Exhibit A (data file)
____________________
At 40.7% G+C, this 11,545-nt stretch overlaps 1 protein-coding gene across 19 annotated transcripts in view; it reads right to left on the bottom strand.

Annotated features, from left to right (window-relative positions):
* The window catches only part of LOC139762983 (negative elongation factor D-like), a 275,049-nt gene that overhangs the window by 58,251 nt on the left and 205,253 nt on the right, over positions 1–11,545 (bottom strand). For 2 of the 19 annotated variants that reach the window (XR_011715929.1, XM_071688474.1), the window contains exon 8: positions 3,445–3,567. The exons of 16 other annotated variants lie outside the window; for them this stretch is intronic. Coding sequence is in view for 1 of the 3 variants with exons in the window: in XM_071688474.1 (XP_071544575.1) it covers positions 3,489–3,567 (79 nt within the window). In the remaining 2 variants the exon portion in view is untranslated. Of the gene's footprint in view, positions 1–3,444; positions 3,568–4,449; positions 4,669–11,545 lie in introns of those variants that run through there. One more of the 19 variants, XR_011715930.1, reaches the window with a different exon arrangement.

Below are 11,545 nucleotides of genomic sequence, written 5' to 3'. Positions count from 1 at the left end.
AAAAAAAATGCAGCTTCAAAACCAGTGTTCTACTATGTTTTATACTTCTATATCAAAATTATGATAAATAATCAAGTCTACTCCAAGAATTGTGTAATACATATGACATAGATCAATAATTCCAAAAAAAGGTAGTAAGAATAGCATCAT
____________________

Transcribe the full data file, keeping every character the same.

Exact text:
At 40.7% G+C, this 11,545-nt stretch overlaps 1 protein-coding gene across 19 annotated transcripts in view; it reads right to left on the bottom strand.

Annotated features, from left to right (window-relative positions):
* The window catches only part of LOC139762983 (negative elongation factor D-like), a 275,049-nt gene that overhangs the window by 58,251 nt on the left and 205,253 nt on the right, over positions 1–11,545 (bottom strand). For 2 of the 19 annotated variants that reach the window (XR_011715929.1, XM_071688474.1), the window contains exon 8: positions 3,445–3,567. The exons of 16 other annotated variants lie outside the window; for them this stretch is intronic. Coding sequence is in view for 1 of the 3 variants with exons in the window: in XM_071688474.1 (XP_071544575.1) it covers positions 3,489–3,567 (79 nt within the window). In the remaining 2 variants the exon portion in view is untranslated. Of the gene's footprint in view, positions 1–3,444; positions 3,568–4,449; positions 4,669–11,545 lie in introns of those variants that run through there. One more of the 19 variants, XR_011715930.1, reaches the window with a different exon arrangement.

Below are 11,545 nucleotides of genomic sequence, written 5' to 3'. Positions count from 1 at the left end.
AAAAAAAATGCAGCTTCAAAACCAGTGTTCTACTATGTTTTATACTTCTATATCAAAATTATGATAAATAATCAAGTCTACTCCAAGAATTGTGTAATACATATGACATAGATCAATAATTCCAAAAAAAGGTAGTAAGAATAGCATCAT